Britain 1830-1900

The industrial revolution started in England with the invention of the steam engine in the late 1600’s and continued with various inventions like steam locomotives, cars, textile mills and machines that can shape and treat metal. The consequences of these inventions and all they brought with them have played a vital part in how the world is today. A thing that will be focused upon in this text is the cultural aspect of the changes the industrial revolution brought with it.

Before the industrialisation of the agriculture and the textile industry in the start of the 1700’s, life was hard. Most people lived on the countryside growing crops to feed themselves. Farmers rarely grew more than they needed for themselves and if there was a small surplus it was traded away for other material goods. People were also living in constant threat of that their crops might fail and they would starve. Due to this there was little time to do other things as they had to focus all their work on their crops. Only a select few groups of people enjoyed large incomes; these people either owned land or held office.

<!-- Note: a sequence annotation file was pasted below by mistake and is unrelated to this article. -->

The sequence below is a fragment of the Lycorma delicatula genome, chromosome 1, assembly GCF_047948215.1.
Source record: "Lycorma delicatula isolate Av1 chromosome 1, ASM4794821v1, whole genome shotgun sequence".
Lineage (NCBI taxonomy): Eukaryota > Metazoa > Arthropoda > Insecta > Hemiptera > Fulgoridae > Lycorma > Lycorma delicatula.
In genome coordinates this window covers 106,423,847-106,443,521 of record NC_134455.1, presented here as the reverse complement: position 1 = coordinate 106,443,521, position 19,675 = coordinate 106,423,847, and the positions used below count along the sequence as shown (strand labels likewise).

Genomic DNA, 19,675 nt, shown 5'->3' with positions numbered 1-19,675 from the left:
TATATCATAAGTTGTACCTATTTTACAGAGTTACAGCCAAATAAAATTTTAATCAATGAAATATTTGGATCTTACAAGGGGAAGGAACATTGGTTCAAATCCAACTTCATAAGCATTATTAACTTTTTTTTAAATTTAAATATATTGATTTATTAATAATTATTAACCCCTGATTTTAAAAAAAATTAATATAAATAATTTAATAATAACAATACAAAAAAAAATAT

When looking outside of England the situation was very much the same for all of Europe. Less than ten percent of the total population lived in cities and manufacturing was very limited. With the invention and improvements of steam-powered machinery in the textile, coal and iron industries between 1720 and 1800 profits from these respective industries skyrocketed. Agriculture also became mechanised which lead to increasing harvests all over the country. Several new banks were also founded to handle the ever-increasingly flow of money. Between 1750 and 1800 the number of banks in London more than tripled. This lead to the creation of a new social class, this was the middle class. The middle class were a class of people who did “intellectual” work such as being doctors, lawyers, journalist, teachers etc. These people made enough money to get by and still have spare time at their disposal. They didn’t have to worry about starvation or not having enough money to pay their rent. They had the time to go on holiday, participate in social events, practice sports, read books or go to the theatre. In short it opened up for much more culture to take place as more people had time and money to appreciate it. Unlike the lower class who had very poor working conditions and low wages. In addition to the rise of the middle-class and increasing profits during the industrial revolution, transportation also became easier. Several improvements in road construction, invention of the car and the steam locomotive made it much easier to travel around the country. This made it possible for people who took interest to travel around the country to gather impressions and this is likely to have inspired quite a few artists, for if they hadn’t had the means to do anything than to grow crops they wouldn’t have written or painted anything. Another thing that also contributed to what eventually became the English cultural “supremacy” during the early 1900’s was also the gradual liberation from devout Christian faith. With the release of Darwin’s “The origin of species” and a myriad of other scientific discoveries, people started to think for themselves again. People could gradually start to say what they wanted. New brilliant minds in literature such as Charles Dickens, Robert Louis Stevenson on the Brönte sisters gave out bestsellers in their own lifetime in which they criticised the direction in which the society was developing. Philosophers like John Locke and John Stuart Mill came up with many interesting thoughts concerning the democracy. There was a grand wakening in the general population as a consequence of the industrial revolution. Because people made more money and had more spare time they had more time to realise themselves. This combined with the astounding amounts of colonies the English were in possession of and the amount of people speaking the language, England was well on its way to be the leading power in the world both when it came to political power and cultural power.


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